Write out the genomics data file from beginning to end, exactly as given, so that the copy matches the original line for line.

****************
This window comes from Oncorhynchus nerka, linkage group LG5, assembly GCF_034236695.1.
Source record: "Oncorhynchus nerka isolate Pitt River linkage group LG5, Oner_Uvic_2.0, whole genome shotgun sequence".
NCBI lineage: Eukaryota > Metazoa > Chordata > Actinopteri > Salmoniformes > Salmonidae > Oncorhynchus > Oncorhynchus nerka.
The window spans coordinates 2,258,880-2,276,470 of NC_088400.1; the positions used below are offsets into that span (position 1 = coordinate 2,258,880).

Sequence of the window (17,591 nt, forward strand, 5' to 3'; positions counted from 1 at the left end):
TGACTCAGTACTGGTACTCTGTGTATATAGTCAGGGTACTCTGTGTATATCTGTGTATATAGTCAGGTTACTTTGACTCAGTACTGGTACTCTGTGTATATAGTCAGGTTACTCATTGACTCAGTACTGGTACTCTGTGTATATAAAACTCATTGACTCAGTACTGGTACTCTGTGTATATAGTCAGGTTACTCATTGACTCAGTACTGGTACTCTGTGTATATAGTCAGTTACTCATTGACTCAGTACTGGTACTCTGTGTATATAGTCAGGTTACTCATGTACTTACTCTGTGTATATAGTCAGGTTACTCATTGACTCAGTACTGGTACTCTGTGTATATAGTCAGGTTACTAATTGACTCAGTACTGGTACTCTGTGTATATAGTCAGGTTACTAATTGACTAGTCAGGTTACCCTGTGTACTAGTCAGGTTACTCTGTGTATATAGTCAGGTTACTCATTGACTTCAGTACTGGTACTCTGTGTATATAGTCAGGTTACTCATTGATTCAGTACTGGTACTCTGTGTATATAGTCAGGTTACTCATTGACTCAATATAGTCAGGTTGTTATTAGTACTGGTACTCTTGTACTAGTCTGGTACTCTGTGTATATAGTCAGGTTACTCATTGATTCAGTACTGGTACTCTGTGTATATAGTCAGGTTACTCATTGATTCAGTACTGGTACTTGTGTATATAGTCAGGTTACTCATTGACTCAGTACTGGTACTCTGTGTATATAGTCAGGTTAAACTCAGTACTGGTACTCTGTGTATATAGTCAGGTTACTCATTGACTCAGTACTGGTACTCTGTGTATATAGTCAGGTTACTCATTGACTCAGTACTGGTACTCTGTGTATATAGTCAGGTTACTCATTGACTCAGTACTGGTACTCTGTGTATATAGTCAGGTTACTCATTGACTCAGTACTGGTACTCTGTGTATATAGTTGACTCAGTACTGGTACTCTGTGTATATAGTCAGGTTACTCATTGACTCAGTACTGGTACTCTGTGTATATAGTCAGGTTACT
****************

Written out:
This window comes from Oncorhynchus nerka, linkage group LG5, assembly GCF_034236695.1.
Source record: "Oncorhynchus nerka isolate Pitt River linkage group LG5, Oner_Uvic_2.0, whole genome shotgun sequence".
NCBI lineage: Eukaryota > Metazoa > Chordata > Actinopteri > Salmoniformes > Salmonidae > Oncorhynchus > Oncorhynchus nerka.
The window spans coordinates 2,258,880-2,276,470 of NC_088400.1; the positions used below are offsets into that span (position 1 = coordinate 2,258,880).

Sequence of the window (17,591 nt, forward strand, 5' to 3'; positions counted from 1 at the left end):
TGACTCAGTACTGGTACTCTGTGTATATAGTCAGGGTACTCTGTGTATATCTGTGTATATAGTCAGGTTACTTTGACTCAGTACTGGTACTCTGTGTATATAGTCAGGTTACTCATTGACTCAGTACTGGTACTCTGTGTATATAAAACTCATTGACTCAGTACTGGTACTCTGTGTATATAGTCAGGTTACTCATTGACTCAGTACTGGTACTCTGTGTATATAGTCAGTTACTCATTGACTCAGTACTGGTACTCTGTGTATATAGTCAGGTTACTCATGTACTTACTCTGTGTATATAGTCAGGTTACTCATTGACTCAGTACTGGTACTCTGTGTATATAGTCAGGTTACTAATTGACTCAGTACTGGTACTCTGTGTATATAGTCAGGTTACTAATTGACTAGTCAGGTTACCCTGTGTACTAGTCAGGTTACTCTGTGTATATAGTCAGGTTACTCATTGACTTCAGTACTGGTACTCTGTGTATATAGTCAGGTTACTCATTGATTCAGTACTGGTACTCTGTGTATATAGTCAGGTTACTCATTGACTCAATATAGTCAGGTTGTTATTAGTACTGGTACTCTTGTACTAGTCTGGTACTCTGTGTATATAGTCAGGTTACTCATTGATTCAGTACTGGTACTCTGTGTATATAGTCAGGTTACTCATTGATTCAGTACTGGTACTTGTGTATATAGTCAGGTTACTCATTGACTCAGTACTGGTACTCTGTGTATATAGTCAGGTTAAACTCAGTACTGGTACTCTGTGTATATAGTCAGGTTACTCATTGACTCAGTACTGGTACTCTGTGTATATAGTCAGGTTACTCATTGACTCAGTACTGGTACTCTGTGTATATAGTCAGGTTACTCATTGACTCAGTACTGGTACTCTGTGTATATAGTCAGGTTACTCATTGACTCAGTACTGGTACTCTGTGTATATAGTTGACTCAGTACTGGTACTCTGTGTATATAGTCAGGTTACTCATTGACTCAGTACTGGTACTCTGTGTATATAGTCAGGTTACT